Early October and the mulberry tree over my back fence is laden down with fruit. I picked three kilos to freeze in less than half an hour over the weekend … I’ll be heading out again this afternoon to pick more. And, once the crop is finished, it should be time for the strawberries to ripen. Yum!
Do you know why I love berries?
Simple. They taste good!
Do I also love them because they’re a brain-boosting super food?
No. Because I don’t believe in ‘super foods.’
I absolutely think berries should form part of a healthy diet, and, yes, they contain nutrients that may impact cognition (I’ll blog about that next week), but whether or not they deserve their ‘super food’ status is open for debate.
The term ‘super food’ is a marketing word
It refers to something that has a supposed health benefit, or is claimed to do several positive things – like cure cancer, boost your brain, or ‘cleanse your blood’.
As far as I can tell, the top super foods for 2013 include kale, almonds, pomegranates, quinoa, coconut, cacao nibs and, of course, berries.
Aussie nutrition academic and blogger at Thinking Nutrition, Tim Crowe, also believes the term ‘super food’ has little meaning when it comes down to the science, he sums it up nicely when he says,
The term ‘super food’ is an over-used and over-hyped marketing tool, rather than a useful guide for consumers in choosing what foods to eat.
Often the scientific evidence for their super powers over more humble (and cheap!) foods is limited.
Lets compare blueberries with, say, liver.
If you take 100 grams of chicken liver and look at the recommended daily value (RDV) of various nutrients you’ll find liver contains,
- Vitamin A = 267%
- Vitamin C = 47%
- Iron = 65%
Liver is also a source of Thiamin, Zinc, Copper, Manganese, protein, Riboflavin, Niacin, Vitamin B6, Folate, Vitamin B12, Pantothenic Acid, Phosphorus and Selenium.
Take 100 grams of blueberries and you’ll find the RDV for the following is,
- Vitamin A = 1%
- Vitamin C = 16%
- Iron = 2%
And a large portion of the calories in blueberries come from sugars. Granted, berries are much lower in cholesterol, but liver exhibits roughly 16 times the anti-inflammatory properties of blueberries!
Maybe the problem is, liver just doesn’t look as pretty liquefied into a smoothie and poured into a mason jar to be photographed on Instagram. Beware all the pretty pictures you seen on foodie health blogs … the science isn’t always in support.
Obviously, I’ve just shown one comparison here, but I did choose liver because it really is close to a complete food, it’s just not as marketable or pretty as the blueberry!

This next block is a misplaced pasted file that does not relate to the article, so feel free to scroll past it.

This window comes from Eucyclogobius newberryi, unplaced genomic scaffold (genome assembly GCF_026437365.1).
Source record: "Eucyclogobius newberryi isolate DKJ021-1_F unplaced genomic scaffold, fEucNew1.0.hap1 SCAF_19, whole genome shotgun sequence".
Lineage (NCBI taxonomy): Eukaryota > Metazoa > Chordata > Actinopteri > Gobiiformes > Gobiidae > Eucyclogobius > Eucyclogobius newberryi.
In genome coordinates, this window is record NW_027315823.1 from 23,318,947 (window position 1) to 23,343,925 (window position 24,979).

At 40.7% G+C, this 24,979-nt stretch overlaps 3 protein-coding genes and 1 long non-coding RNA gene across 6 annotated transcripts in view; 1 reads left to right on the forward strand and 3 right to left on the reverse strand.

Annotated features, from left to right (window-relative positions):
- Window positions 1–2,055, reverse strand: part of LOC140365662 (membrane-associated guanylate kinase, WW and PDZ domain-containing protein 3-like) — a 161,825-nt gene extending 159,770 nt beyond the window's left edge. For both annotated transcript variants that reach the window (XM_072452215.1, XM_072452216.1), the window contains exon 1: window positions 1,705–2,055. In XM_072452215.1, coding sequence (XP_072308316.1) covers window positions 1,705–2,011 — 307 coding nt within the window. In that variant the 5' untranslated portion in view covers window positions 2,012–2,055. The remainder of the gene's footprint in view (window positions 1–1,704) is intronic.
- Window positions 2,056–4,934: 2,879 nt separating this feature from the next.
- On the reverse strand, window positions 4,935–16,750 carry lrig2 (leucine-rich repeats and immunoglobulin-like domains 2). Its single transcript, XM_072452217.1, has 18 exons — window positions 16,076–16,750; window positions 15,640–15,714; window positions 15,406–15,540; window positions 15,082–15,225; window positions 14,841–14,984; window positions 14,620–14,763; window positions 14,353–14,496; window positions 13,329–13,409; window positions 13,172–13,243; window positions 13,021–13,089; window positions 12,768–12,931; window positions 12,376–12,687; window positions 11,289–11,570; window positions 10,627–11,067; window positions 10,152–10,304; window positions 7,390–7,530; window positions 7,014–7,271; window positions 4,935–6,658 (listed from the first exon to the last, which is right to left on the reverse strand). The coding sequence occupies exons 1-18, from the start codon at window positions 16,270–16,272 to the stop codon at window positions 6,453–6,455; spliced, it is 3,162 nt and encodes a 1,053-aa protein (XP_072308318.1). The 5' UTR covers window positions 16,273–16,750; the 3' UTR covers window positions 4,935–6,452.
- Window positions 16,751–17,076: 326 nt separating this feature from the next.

So where does that leave you when you’re trying to eat the best diet for brain health?
I blogged about a few weeks back that scientists are pretty confident that the Mediterranean diet appears to offer protection against cognitive decline and dementia. And as I said then, the “single nutrient” approach fails, similarly, so does the super food approach.
Relying on ‘super foods’ might seem like the quick and easy way to good health but it’s unlikely that any single food will make a major difference to brain health.
Think about including berries as one of many foods in your Mediterranean diet-based approach. Along with the kale, almonds, pomegranates, quinoa, coconut and cacao nibs (and whatever the super foods for 2014 will be)! Add them all – just don’t assume each food has the ability to supercharge your brain.
Berries DO contain a number of nutrients that are very good for your health – polyphenols and flavonoids to name two – and there are many studies underway assessing the impact of these specific nutrients on brain health.
Next week, I’ll blog about the studies testing the impact of berry nutrients on cognition.
In the meantime, here is a great article about super foods and cancer written by Cancer Research UK, well worth a read.
And if you want to read more about the nutrient components of various foods, look them up here at Nutrition Self Data.
Leave me a comment below … are you surprised by the comparison between berries and liver?
Would you be brave enough to try a liver smoothie, or will you stick with liver pate?
About Dr Sarah
I’m an Oxford University-educated neuroscientist, presenter of ABC Catalyst, director of The Neuroscience Academy, and author of The Women's Brain Book. The neuroscience of health, hormones and happiness.
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